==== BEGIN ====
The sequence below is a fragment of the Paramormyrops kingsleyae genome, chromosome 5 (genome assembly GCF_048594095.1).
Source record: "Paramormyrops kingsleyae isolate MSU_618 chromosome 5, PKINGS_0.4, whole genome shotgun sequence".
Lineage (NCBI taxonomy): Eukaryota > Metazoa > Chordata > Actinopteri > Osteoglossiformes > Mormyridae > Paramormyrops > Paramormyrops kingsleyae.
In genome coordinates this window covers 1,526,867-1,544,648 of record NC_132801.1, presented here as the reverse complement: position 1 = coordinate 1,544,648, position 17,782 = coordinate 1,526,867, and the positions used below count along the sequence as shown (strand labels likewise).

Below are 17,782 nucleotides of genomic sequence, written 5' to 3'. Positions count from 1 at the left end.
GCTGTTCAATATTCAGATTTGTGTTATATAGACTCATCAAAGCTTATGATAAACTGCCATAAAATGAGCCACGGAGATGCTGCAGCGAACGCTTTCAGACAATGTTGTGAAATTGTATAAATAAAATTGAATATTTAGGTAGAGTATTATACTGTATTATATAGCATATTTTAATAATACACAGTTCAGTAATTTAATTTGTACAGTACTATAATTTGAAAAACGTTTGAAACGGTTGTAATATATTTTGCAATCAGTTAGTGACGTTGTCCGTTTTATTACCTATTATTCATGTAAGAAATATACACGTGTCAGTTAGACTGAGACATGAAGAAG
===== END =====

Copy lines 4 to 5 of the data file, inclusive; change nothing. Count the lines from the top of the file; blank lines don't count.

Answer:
In genome coordinates this window covers 1,526,867-1,544,648 of record NC_132801.1, presented here as the reverse complement: position 1 = coordinate 1,544,648, position 17,782 = coordinate 1,526,867, and the positions used below count along the sequence as shown (strand labels likewise).

Below are 17,782 nucleotides of genomic sequence, written 5' to 3'. Positions count from 1 at the left end.